And now this story from the Washington Post, on how Facebook went to war against bullfighting in Spain:
For Facebook and other platforms like it, incidents such as the bullfighting kerfuffle betray a larger, existential difficulty: How can you possibly impose a single moral framework on a vast and varying patchwork of global communities?
One thing Facebook isn’t in these matters is an open book:
Facebook has modified its standards several times in response to pressure from advocacy groups — although the site has deliberately obscured those edits, and the process by which Facebook determines its guidelines remains stubbornly obtuse. On top of that, at least some of the low-level contract workers who enforce Facebook’s rules are embedded in the region — or at least the time zone — whose content they moderate. The social network staffs its moderation team in 24 languages, 24 hours a day.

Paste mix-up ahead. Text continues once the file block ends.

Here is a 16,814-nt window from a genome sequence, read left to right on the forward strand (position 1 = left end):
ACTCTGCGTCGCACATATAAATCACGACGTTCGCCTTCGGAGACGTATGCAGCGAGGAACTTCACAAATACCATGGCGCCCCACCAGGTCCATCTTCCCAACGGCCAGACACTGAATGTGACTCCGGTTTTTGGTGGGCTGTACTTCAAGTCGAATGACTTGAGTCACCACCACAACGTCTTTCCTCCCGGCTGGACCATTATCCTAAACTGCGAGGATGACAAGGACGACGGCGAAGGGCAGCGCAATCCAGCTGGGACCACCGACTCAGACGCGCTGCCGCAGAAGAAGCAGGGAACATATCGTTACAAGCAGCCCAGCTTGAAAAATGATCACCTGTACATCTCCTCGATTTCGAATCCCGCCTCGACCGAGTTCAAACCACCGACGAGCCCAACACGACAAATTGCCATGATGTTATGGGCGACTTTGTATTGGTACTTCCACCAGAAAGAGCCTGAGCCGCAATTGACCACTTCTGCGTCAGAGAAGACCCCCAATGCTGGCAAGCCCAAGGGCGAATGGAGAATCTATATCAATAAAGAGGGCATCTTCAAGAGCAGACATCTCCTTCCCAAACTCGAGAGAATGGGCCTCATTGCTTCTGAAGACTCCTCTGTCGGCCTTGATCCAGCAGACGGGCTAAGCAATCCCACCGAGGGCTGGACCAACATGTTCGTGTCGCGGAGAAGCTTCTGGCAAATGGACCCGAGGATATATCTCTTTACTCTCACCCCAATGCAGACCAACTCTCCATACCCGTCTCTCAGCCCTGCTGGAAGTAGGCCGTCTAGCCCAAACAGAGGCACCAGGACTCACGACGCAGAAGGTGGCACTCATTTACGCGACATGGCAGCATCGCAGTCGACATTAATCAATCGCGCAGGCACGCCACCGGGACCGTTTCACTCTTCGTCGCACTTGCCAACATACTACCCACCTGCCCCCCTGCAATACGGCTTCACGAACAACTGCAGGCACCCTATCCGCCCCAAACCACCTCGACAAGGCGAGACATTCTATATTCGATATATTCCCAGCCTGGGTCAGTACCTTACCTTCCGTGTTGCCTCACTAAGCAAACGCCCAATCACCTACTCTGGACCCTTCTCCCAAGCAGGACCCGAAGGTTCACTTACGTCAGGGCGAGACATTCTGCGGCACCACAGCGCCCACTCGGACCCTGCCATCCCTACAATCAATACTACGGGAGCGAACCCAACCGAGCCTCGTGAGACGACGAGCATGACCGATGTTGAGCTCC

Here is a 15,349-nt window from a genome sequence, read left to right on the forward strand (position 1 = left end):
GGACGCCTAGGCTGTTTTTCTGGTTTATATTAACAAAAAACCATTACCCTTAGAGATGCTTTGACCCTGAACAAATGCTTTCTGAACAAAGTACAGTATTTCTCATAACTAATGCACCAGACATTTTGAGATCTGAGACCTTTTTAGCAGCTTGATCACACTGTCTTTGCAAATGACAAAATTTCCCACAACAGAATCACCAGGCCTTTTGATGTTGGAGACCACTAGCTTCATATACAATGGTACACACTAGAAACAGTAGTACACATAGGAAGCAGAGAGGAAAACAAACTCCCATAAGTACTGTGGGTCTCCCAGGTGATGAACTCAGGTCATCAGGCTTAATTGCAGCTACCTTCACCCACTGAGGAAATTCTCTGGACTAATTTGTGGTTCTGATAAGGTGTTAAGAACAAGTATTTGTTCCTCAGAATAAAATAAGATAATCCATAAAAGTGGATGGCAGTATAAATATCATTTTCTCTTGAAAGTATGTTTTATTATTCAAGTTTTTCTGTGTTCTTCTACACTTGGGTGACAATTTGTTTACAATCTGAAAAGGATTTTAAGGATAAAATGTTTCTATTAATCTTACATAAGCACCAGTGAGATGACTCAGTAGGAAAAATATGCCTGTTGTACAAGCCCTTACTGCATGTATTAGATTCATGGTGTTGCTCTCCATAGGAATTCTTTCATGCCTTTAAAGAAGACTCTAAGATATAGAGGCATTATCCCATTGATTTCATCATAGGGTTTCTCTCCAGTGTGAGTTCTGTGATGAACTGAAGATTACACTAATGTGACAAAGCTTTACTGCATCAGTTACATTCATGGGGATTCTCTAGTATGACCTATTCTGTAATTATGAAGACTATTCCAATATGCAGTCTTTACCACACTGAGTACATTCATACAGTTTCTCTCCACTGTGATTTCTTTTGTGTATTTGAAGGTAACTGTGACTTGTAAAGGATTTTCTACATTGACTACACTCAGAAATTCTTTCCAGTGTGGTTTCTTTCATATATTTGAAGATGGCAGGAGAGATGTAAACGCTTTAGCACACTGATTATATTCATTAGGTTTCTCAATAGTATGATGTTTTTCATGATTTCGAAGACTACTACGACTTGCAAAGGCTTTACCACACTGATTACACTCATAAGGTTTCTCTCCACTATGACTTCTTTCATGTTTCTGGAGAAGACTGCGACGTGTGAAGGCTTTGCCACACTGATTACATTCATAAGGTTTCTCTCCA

It’s as if, eighty years ago, the operator wouldn’t allow your calls to your fishing buddies through because she herself was a vegan.
We need a more competitive internet, just like we once needed a more competitive telephone industry.More.
See also: Astroturf is a mean green political machine, a logical successor to informed discussion. The big question isn’t any longer what to “do” about it in the sense that this is a unified society in which something could be done. It is how to maintain a free and informed mind as things unfold.
Wikipedia: The world of unfacts
Could Google sway an election? If so, how? American psychologist Robert Epstein explains how search engine rankings can be manipulated.